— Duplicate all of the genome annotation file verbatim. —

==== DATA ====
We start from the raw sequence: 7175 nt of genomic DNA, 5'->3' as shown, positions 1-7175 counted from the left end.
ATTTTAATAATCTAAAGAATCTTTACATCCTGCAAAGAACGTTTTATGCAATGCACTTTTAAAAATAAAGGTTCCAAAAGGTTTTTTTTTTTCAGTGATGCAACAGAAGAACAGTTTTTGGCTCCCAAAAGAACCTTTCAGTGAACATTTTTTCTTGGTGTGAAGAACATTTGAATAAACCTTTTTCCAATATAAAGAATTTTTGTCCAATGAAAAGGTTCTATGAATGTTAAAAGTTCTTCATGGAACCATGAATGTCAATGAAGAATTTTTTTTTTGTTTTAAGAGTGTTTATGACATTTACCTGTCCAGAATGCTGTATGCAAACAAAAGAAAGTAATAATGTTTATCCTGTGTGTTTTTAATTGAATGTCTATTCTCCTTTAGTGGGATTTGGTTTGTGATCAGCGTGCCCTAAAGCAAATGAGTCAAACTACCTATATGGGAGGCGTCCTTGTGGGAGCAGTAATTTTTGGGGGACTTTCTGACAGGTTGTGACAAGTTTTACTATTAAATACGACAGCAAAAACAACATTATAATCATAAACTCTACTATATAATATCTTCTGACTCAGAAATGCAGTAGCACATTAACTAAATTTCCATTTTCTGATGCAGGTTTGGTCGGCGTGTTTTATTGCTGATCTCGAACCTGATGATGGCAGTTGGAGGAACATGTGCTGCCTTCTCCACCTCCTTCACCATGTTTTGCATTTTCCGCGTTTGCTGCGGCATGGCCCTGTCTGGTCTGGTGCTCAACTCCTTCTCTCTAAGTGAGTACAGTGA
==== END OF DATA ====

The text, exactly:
We start from the raw sequence: 7175 nt of genomic DNA, 5'->3' as shown, positions 1-7175 counted from the left end.
ATTTTAATAATCTAAAGAATCTTTACATCCTGCAAAGAACGTTTTATGCAATGCACTTTTAAAAATAAAGGTTCCAAAAGGTTTTTTTTTTTCAGTGATGCAACAGAAGAACAGTTTTTGGCTCCCAAAAGAACCTTTCAGTGAACATTTTTTCTTGGTGTGAAGAACATTTGAATAAACCTTTTTCCAATATAAAGAATTTTTGTCCAATGAAAAGGTTCTATGAATGTTAAAAGTTCTTCATGGAACCATGAATGTCAATGAAGAATTTTTTTTTTGTTTTAAGAGTGTTTATGACATTTACCTGTCCAGAATGCTGTATGCAAACAAAAGAAAGTAATAATGTTTATCCTGTGTGTTTTTAATTGAATGTCTATTCTCCTTTAGTGGGATTTGGTTTGTGATCAGCGTGCCCTAAAGCAAATGAGTCAAACTACCTATATGGGAGGCGTCCTTGTGGGAGCAGTAATTTTTGGGGGACTTTCTGACAGGTTGTGACAAGTTTTACTATTAAATACGACAGCAAAAACAACATTATAATCATAAACTCTACTATATAATATCTTCTGACTCAGAAATGCAGTAGCACATTAACTAAATTTCCATTTTCTGATGCAGGTTTGGTCGGCGTGTTTTATTGCTGATCTCGAACCTGATGATGGCAGTTGGAGGAACATGTGCTGCCTTCTCCACCTCCTTCACCATGTTTTGCATTTTCCGCGTTTGCTGCGGCATGGCCCTGTCTGGTCTGGTGCTCAACTCCTTCTCTCTAAGTGAGTACAGTGA